Brian McMahon (51) pleaded guilty to the manslaughter of Melvin Murphy and was yesterday sentenced to four years in prison.
Outlining the case, Crown Advocate Matthew Maletroit, prosecuting, said although the two men were not good friends, they had known each other and were regular drinkers in the Robin Hood pub.
On Saturday 21 September, the court heard, the pub was hosting a karaoke night. Mr Murphy was already in the pub when the defendant came in at about 10.30pm. Witnesses said both men ‘were in good spirits, but neither appeared drunk’.
Later the landlord heard McMahon say to Mr Murphy in a raised voice: ‘this is the second time you have said that to me’. The two men continued arguing in the pub’s courtyard, the court was told. It was not clear what they were saying. There were no blows. One pub-goer broke up the situation, and the landlord told McMahon ‘to pack it in’.
Mr Murphy then left and headed home to his flat in St Mark’s Road. McMahon came back into the pub and continued drinking. The landlord told him to ‘let it go’. But, from three very brief CCTV footage clips shown to the court, it was clear McMahon later caught up with Mr Murphy outside Springfield Stadium.
He told his victim: ‘You have got to pack this up’ and punched him in the face with his left hand. Murphy fell to the ground, banging his head. The video footage shows McMahon turning his back on him and walking away.
Another drinker who had just left the pub bumped into McMahon and asked about Mr Murphy, the court heard. He was told he was ‘on the floor’. The pub-goer found him on the pavement outside Springfield Stadium car park. He was unresponsive but still breathing. He put him into the recovery position and called 999.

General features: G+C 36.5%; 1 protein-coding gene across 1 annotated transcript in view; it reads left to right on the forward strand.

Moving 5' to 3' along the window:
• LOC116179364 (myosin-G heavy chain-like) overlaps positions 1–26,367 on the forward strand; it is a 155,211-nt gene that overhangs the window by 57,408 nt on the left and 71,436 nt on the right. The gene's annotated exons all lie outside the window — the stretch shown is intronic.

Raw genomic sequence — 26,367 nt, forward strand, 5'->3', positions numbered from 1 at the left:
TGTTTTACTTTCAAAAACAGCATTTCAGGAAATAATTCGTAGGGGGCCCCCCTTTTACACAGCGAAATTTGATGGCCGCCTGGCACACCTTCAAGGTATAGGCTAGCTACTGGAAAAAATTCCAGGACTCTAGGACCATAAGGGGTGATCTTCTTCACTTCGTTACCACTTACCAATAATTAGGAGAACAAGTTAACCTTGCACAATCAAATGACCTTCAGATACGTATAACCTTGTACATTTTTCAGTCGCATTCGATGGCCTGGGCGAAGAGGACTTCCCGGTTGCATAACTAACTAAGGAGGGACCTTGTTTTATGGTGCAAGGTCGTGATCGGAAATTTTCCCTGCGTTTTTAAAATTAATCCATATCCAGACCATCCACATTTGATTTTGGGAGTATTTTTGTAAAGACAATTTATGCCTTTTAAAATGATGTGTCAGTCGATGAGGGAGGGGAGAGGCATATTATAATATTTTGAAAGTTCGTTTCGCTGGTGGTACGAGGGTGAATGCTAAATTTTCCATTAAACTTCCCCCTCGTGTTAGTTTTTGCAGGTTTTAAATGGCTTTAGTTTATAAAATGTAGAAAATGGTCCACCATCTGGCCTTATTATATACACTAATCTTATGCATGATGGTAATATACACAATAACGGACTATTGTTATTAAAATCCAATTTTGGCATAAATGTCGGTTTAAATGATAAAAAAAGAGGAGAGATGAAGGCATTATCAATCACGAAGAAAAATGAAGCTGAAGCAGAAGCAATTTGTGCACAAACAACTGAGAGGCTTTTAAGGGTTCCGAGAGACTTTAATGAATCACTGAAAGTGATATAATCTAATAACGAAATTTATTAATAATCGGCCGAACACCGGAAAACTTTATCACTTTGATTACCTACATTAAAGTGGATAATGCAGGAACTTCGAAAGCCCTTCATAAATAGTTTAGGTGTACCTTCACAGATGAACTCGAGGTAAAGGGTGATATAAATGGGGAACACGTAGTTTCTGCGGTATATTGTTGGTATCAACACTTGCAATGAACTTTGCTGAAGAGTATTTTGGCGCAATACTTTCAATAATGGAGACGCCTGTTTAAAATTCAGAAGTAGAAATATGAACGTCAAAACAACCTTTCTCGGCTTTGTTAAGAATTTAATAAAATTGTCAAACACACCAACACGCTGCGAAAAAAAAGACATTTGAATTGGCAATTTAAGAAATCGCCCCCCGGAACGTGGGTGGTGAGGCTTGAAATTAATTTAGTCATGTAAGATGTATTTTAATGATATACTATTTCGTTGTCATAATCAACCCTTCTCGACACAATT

Mr Murphy was taken to hospital but never regained consciousness. According to a post-mortem, he had suffered a fractured skull and bleeding on the brain. Addressing the court, Advocate Maletroit said the incident was ‘a harrowing reminder that serious injury or death can result from minor violence’. He called for four years in prison.
Advocate James Bell, defending, said his client admitted punching the victim but did not realise the consequences of the ‘single blow’. He walked away from the scene because he was not aware Mr Murphy had hit his head or ‘of the severity of the situation’. He told the court he felt four years was too severe a punishment.
Delivering the court’s sentence, the Bailiff Tim Le Cocq said the ‘tragic situation’ could not be described as accidental, and was ‘a direct result of violence’. Addressing McMahon he said: ‘You did not have to follow him home, you did not have to call him, you did not have to hit him. You left the scene. You simply walked away’.
In sentencing, the court said they had also taken into consideration impact statements read to the court from Mr Murphy’s partner of 17 years and his son, saying how they had been ‘left devastated by his death’. His partner added: ‘The ironic thing about this is if he [Melvin] had survived this he would have forgiven him [McMahon], that is the sort of person he was.’
Jurats Anthony Olsen, Charles Blampied and Joanne Averty were sitting.
Following the sentencing, Detective Inspector Christina MacLennan, head of the States police’s Serious Crime Unit, said: ‘This was a tragic case of a violent assault which resulted in Mr Murphy dying from his injuries. Our thoughts are with Mr Murphy’s family, who have been supported throughout the investigation by specially trained family liaison officers.’